To reveal the molecular mechanism by which STM inhibits the malignant phenotypes of HepG2 cells, we performed microarray analysis to screen differential genes in HepG2 cells exposed to STM. Compared to cells exposed to vehicle control, XXX genes were significantly upregulated and XXX genes were significantly downregulated in HepG2 cells exposed to STM (FC >2, P < 0.01, and AUC =1, Fig. 2A, Supplemental Table 1). Among the most significantly downregulated genes we selected 7 genes for PCR verification, and the results showed good correlation with microarray data (Fig. 2B).
Next we performed pathway analysis to identify significant pathways of differentially expressed gene (DEGs) in accordance with KEGG (Fig. 3A). We also classified the DEGs into different biological processes (Fig. 3B). Among the significant pathways of DEGs, PI3K-Akt signaling pathway showed the highest P value, thus we further analyzed the expression changes of the DEGs involved in PI3K-Akt signaling pathway. The DEGs upregulated by STM were indicated by red while those downregulated by STM were indicated by green (Fig. 4).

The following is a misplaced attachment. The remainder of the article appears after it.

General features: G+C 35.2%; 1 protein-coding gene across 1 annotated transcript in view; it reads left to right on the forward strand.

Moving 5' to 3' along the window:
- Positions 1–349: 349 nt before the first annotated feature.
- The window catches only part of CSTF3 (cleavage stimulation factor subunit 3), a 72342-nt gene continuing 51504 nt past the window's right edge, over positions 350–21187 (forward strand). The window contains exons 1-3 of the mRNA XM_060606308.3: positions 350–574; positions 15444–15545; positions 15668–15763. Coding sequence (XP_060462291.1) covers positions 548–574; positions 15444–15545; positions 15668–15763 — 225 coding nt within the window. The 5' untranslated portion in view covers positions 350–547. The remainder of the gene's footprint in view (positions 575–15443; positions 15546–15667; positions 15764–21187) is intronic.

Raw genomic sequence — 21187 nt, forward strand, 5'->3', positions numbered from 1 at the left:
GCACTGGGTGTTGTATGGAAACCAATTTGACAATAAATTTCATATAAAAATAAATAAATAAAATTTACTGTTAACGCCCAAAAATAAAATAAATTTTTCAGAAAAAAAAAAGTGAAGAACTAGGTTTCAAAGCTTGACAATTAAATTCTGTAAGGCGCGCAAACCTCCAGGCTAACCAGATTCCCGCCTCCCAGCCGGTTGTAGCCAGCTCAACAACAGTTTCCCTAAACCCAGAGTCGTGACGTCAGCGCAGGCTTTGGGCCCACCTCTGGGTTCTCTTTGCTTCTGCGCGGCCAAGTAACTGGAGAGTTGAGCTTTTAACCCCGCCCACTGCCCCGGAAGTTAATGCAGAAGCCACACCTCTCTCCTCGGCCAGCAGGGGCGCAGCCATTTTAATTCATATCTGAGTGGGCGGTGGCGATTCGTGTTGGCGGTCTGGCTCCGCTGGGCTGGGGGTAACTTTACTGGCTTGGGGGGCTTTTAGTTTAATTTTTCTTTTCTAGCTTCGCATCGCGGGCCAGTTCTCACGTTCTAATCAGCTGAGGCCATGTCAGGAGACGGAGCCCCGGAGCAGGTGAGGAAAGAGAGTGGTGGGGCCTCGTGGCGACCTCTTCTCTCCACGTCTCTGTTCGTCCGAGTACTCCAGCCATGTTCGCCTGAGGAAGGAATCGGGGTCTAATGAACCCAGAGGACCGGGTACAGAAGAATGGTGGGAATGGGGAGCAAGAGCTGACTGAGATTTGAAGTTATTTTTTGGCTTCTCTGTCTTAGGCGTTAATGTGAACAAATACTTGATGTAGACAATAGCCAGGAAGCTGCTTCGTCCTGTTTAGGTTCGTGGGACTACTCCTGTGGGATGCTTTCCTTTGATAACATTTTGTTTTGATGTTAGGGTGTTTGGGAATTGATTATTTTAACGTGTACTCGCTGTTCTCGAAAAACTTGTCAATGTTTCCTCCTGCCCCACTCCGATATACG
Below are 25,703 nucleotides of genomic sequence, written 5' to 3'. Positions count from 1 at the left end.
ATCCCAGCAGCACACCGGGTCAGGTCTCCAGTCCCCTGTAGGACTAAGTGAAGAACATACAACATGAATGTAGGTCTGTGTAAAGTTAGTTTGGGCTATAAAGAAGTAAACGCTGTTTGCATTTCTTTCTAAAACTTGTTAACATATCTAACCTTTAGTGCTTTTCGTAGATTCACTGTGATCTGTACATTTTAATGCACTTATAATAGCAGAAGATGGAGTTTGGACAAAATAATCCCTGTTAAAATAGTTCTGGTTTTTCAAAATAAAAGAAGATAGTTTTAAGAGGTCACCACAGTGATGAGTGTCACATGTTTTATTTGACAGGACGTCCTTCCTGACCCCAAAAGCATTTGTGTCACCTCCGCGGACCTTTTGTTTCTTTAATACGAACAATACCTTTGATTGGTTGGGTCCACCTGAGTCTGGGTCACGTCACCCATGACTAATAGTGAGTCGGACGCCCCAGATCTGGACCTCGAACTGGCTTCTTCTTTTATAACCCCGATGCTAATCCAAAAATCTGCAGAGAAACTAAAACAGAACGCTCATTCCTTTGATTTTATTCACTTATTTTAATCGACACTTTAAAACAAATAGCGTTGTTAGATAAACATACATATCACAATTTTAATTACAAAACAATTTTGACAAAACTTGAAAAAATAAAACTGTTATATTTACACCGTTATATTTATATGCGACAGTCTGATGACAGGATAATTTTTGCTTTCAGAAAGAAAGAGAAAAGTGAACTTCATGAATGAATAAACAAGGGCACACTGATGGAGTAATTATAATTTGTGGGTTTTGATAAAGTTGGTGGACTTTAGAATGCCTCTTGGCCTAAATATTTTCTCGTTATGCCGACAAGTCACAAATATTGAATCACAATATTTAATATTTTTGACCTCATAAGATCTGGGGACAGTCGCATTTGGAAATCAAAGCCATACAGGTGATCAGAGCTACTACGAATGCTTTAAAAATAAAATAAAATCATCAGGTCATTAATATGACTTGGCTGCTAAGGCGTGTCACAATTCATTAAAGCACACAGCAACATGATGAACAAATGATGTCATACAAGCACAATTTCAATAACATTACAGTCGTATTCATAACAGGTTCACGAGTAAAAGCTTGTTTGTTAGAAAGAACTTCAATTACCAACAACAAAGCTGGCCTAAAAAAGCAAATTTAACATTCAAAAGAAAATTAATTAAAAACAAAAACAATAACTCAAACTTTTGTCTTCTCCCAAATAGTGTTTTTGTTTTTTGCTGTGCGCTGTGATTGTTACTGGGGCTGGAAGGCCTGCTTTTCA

The differential expressed genes in HepG2 cells treated by STM. A. Differential expressed genes (DEGs) identified in STM treated HepG2 cells. The x-axis is log2 ratio of gene expression levels between two cells; the y-axis is p value based on -log10. The red dots represent the very significantly DEGs (P<0.01 and absolute value of log2(FC)>1 ); the blue dots represent the other DEGs (P<0.01 and absolute value of log2(FC)<=1 ); the gray blue dots represent the transcripts whose expression levels did not reach statistical significance (P>0.01). B. PCR analysis of seven DEGs.
To understand the mechanism underlying the anti-cancer activity of STM on HepG2 cells, we predicted the targets of STM. Chemical genomics-based virtual screening (CGBVS) could predict compound-protein interactions (CPIs) by using a support vector machine . K Nearest Neighbor with K=3 (3NN) is another powerful program to predict and characterize drug-target associations . We found that 47 targets of STM were predicted by CGBVS while 21 targets of STM were predicted by 3NN. Notably, 8 targets were predicted as the targets of STM by both programs (Fig. 5). Network analysis of these 8 targets and the most DEGs showed the potential functional interaction between them, which may then regulate the result gene (effector gene) to execute the activity of STM (Fig. 6).